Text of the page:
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[ADDIS ABABA] Researchers have recommended a ‘one health’ approach for addressing health problems in cross-border mobile and pastoralist populations in the Horn of Africa.
The one health approach considers the interaction of livestock, ecology and people as a binding factor in addressing the health of these populations, according to the researchers.

The approach was discussed at the First International Scientific Conference of the Intergovernmental Authority for Development (IGAD) in Ethiopia last month (3-6 December).

“The one health approach aims to bring interdisciplinary collaborations to attain optimal health for people, animals, and environment. When properly implemented, it will help protect and save millions of lives.”

Wubshet Mamo, The International Training and Education Center on Health

Research papers presented at the conference showed that most diseases affecting the mobile population in the region are strongly linked to how environment, livestock and human populations interact.

About 75 per cent of emerging infectious diseases, including Ebola are transmitted from animals to humans, said Ayana Yeneabat, a private researcher and consultant based in Ethiopia who co-chaired a session on Ebola.

The occurrence of diseases such as malaria, cholera and onchocerciasis in the mobile and pastoral communities are related to ecological factors because they are triggered either by seasonal variations or climate change, according to the conference.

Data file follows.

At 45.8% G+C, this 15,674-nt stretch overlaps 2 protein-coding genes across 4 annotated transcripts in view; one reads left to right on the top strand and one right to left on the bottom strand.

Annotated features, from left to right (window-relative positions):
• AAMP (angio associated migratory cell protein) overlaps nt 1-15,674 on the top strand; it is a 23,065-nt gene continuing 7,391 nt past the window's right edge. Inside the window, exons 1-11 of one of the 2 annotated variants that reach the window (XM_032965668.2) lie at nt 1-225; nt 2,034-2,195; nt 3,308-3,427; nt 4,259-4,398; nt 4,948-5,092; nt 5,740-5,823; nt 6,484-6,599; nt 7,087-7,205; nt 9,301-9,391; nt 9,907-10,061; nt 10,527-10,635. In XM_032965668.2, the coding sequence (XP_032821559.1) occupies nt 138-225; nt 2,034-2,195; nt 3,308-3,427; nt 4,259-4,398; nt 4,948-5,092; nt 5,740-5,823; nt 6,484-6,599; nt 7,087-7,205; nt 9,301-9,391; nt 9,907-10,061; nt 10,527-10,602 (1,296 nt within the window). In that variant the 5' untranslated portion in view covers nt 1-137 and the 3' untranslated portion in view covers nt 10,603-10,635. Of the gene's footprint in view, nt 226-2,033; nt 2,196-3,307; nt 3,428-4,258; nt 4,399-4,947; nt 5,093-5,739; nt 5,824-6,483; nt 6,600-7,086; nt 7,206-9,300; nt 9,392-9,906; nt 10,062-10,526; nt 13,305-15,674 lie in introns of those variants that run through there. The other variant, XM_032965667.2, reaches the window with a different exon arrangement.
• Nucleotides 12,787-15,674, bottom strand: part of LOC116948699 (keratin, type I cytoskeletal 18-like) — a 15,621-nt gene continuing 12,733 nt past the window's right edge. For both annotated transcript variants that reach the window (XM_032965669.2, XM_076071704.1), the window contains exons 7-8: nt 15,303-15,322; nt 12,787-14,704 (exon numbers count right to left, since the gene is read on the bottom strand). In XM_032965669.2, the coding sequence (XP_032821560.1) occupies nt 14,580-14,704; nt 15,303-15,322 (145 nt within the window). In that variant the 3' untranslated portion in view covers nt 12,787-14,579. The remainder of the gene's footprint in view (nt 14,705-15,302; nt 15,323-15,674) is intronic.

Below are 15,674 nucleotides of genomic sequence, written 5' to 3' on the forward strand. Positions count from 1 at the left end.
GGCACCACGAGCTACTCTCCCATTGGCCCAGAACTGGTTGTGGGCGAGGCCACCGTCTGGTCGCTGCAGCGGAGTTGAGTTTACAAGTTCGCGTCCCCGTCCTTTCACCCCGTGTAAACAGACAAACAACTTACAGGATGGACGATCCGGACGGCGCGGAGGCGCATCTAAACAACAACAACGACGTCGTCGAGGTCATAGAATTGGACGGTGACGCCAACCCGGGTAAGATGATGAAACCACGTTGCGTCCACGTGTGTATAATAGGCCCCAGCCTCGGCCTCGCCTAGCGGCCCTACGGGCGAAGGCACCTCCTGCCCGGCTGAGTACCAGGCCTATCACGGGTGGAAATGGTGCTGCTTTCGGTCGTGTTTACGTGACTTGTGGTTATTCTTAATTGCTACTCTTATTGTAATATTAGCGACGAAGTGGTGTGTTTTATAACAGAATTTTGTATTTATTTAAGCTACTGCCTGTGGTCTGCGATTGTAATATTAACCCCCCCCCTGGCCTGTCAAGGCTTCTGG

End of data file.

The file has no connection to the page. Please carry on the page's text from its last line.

A study conducted by Lense Gobu, a nutritionist based in Ethiopia, and veterinary professionals, last year in the Somali region of Ethiopia showed that a prolonged consumption of food devoid of animal-derived protein during the drought season led to acute malnutrition in children under five years, resulting in their vulnerability to other health problems.

Balako Gumi Donde, academic and research vice-president of Bule Hora University in Ethiopia, and other experts recommended the creation of partnerships for designing cross-border health interventions among countries in the region.

Donde said the one health approach needs to be pursued at country and regional levels to help address infectious diseases and environmental issues at the human, animal and ecosystem interfaces. 

Wubshet Mamo, the clinical laboratory programme director at the International Training and Education Center on Health, Ethiopia, said that for diseases in the mobile population to be effectively addressed, there is a need for integrating human medicine, veterinary medicine and environmental science as a model for Africa.

“The one health approach aims to bring interdisciplinary collaborations to attain optimal health for people, animals, and environment. When properly implemented, it will help protect and save millions of lives,” Mamo added.

The researchers highlighted opportunities for partnerships among the various interventions as a way of improving human and animal health in the pastoral areas.

The ministerial committee of IGAD member states — Djibouti, Ethiopia, Kenya, Somalia, South Sudan, Sudan and Uganda — in a declaration issued at the end of the conference, called for the development of health programmes targeting pastoralists and mobile populations and the scaling up of scientifically evidence-based prevention programmes.

This article has been produced by SciDev.Net's Sub-Saharan Africa desk.

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